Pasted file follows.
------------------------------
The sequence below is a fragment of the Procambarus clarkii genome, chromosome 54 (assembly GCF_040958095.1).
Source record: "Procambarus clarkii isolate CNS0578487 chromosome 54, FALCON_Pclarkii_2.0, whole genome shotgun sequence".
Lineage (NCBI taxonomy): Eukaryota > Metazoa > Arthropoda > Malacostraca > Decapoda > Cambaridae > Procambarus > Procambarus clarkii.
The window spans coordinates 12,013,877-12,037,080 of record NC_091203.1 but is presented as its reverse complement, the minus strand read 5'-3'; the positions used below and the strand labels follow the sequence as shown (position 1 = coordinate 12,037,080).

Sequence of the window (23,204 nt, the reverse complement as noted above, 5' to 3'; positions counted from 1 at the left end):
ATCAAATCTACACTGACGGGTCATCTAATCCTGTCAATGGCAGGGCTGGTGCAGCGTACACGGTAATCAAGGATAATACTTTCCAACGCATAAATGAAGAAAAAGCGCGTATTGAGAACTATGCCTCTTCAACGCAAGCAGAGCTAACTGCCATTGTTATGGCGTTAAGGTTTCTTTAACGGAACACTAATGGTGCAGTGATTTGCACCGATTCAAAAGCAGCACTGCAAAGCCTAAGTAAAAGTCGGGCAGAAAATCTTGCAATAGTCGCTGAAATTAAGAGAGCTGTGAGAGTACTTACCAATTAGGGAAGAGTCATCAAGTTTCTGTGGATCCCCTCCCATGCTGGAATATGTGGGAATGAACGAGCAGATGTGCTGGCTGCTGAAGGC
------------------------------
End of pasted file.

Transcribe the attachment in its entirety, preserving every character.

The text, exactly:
The sequence below is a fragment of the Procambarus clarkii genome, chromosome 54 (assembly GCF_040958095.1).
Source record: "Procambarus clarkii isolate CNS0578487 chromosome 54, FALCON_Pclarkii_2.0, whole genome shotgun sequence".
Lineage (NCBI taxonomy): Eukaryota > Metazoa > Arthropoda > Malacostraca > Decapoda > Cambaridae > Procambarus > Procambarus clarkii.
The window spans coordinates 12,013,877-12,037,080 of record NC_091203.1 but is presented as its reverse complement, the minus strand read 5'-3'; the positions used below and the strand labels follow the sequence as shown (position 1 = coordinate 12,037,080).

Sequence of the window (23,204 nt, the reverse complement as noted above, 5' to 3'; positions counted from 1 at the left end):
ATCAAATCTACACTGACGGGTCATCTAATCCTGTCAATGGCAGGGCTGGTGCAGCGTACACGGTAATCAAGGATAATACTTTCCAACGCATAAATGAAGAAAAAGCGCGTATTGAGAACTATGCCTCTTCAACGCAAGCAGAGCTAACTGCCATTGTTATGGCGTTAAGGTTTCTTTAACGGAACACTAATGGTGCAGTGATTTGCACCGATTCAAAAGCAGCACTGCAAAGCCTAAGTAAAAGTCGGGCAGAAAATCTTGCAATAGTCGCTGAAATTAAGAGAGCTGTGAGAGTACTTACCAATTAGGGAAGAGTCATCAAGTTTCTGTGGATCCCCTCCCATGCTGGAATATGTGGGAATGAACGAGCAGATGTGCTGGCTGCTGAAGGC